Friday, August 5, 2011

The Hurricane!

Photo courtesy of

Did you know: The term hurricane is derived from Huracan, a god of evil recognized by an ancient tribe from Central America.

Hurricanes form over tropical waters in areas of high humidity, light winds, warm seas surface temperatures (typically 80 degrees Fahrenheit or more), and here in the United States they normally effect the South and East coasts.   

They generally bring heavy rain, dense clouds, strong winds, and heavy thunderstorms that can range from 50-300 miles long!

There are two types of warnings that will be put out before a Hurricane, and those are a Hurricane Watch and a Hurricane Warning.  

A Hurricane Watch means that hurricane conditions are a threat within the next 48 hours.  You should review your hurricane plan (if you don't have one, click here!), keep informed, and be ready to act if a warning is issued.

A Hurricane Warning means that hurricane conditions are expected within the next 36 hours.  You should complete your storm preparations and leave the area if directed to do so by authorities.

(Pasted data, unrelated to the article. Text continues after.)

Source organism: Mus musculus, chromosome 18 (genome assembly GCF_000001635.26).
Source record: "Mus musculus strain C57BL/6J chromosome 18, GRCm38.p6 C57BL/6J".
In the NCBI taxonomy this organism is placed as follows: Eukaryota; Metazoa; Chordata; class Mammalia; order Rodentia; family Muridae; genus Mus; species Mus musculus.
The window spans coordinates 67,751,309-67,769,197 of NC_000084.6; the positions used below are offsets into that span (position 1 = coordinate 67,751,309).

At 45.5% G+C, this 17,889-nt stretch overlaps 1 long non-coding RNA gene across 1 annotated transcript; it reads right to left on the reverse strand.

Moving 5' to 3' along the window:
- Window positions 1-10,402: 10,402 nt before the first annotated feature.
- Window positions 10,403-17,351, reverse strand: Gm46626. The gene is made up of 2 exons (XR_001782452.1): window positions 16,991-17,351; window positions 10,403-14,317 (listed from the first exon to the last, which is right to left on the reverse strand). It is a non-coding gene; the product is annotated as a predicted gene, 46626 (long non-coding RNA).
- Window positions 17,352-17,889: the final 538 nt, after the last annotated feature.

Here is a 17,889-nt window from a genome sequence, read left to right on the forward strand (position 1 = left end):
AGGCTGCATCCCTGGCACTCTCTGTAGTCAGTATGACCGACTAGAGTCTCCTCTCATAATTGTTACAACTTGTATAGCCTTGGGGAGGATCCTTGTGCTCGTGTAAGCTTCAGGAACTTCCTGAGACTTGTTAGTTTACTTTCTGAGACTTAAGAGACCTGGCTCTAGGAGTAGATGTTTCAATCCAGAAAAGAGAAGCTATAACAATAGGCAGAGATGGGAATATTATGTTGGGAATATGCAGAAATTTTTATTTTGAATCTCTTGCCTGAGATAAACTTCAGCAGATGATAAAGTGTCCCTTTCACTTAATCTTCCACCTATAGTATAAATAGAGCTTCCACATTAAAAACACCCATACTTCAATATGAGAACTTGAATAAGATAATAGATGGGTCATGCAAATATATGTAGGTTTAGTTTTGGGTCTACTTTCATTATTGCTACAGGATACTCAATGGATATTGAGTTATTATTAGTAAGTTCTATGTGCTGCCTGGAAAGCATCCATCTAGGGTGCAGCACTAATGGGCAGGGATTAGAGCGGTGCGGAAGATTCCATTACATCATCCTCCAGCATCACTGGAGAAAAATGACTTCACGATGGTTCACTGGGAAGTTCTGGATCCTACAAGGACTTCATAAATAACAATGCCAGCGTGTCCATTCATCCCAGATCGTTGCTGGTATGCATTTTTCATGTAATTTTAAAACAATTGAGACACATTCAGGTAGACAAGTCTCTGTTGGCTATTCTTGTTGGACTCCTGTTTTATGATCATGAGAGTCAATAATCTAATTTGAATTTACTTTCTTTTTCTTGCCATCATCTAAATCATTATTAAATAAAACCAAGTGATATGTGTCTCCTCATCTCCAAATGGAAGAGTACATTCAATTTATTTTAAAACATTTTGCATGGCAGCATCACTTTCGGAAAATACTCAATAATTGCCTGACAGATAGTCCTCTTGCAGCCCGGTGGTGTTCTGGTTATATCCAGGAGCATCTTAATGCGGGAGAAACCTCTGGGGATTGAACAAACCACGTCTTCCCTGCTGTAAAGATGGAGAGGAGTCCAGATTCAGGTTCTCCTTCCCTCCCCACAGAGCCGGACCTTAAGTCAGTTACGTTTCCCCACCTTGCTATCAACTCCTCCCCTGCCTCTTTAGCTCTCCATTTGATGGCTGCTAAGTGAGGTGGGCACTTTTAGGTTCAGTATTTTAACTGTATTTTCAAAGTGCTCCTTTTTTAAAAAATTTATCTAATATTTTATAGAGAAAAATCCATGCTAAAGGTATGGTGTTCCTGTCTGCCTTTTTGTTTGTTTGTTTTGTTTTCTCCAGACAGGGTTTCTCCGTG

• These preparations include:
    • Closing windows, doors, and boarding up the windows and doors with plywood
    • Turning off all propane tanks and small appliances
    • Filling your car's gas tank
    • Turning your fridge and freezers to the coldest settings and keeping them as sealed as possible
      • If the power goes out your food will last longer
    • Bring in all outdoor items that could blow away
    • Make sure your emergency kit is up to date with not expired items inside (click here if you need more information on building an emergency kit)
    • For more information about how to prepare for a hurricane, click here
Here in the United States, we've had several hurricanes hit, including Ike, Wilma, Rita, and of course, Katrina which was one of the most devastating hurricanes to hit since 1928. For more information about these storms or to learn about other hurricanes that have impacted the United States, click here.    

To learn more about how many hurricanes generally make landfall in the United States a year as well as to see the anatomy of a hurricane, click here for more information from the Red Cross!

To get more information about hurricane hazards, forecast, how to prepare, and act, click here to get more information from the National Hurricane Center.

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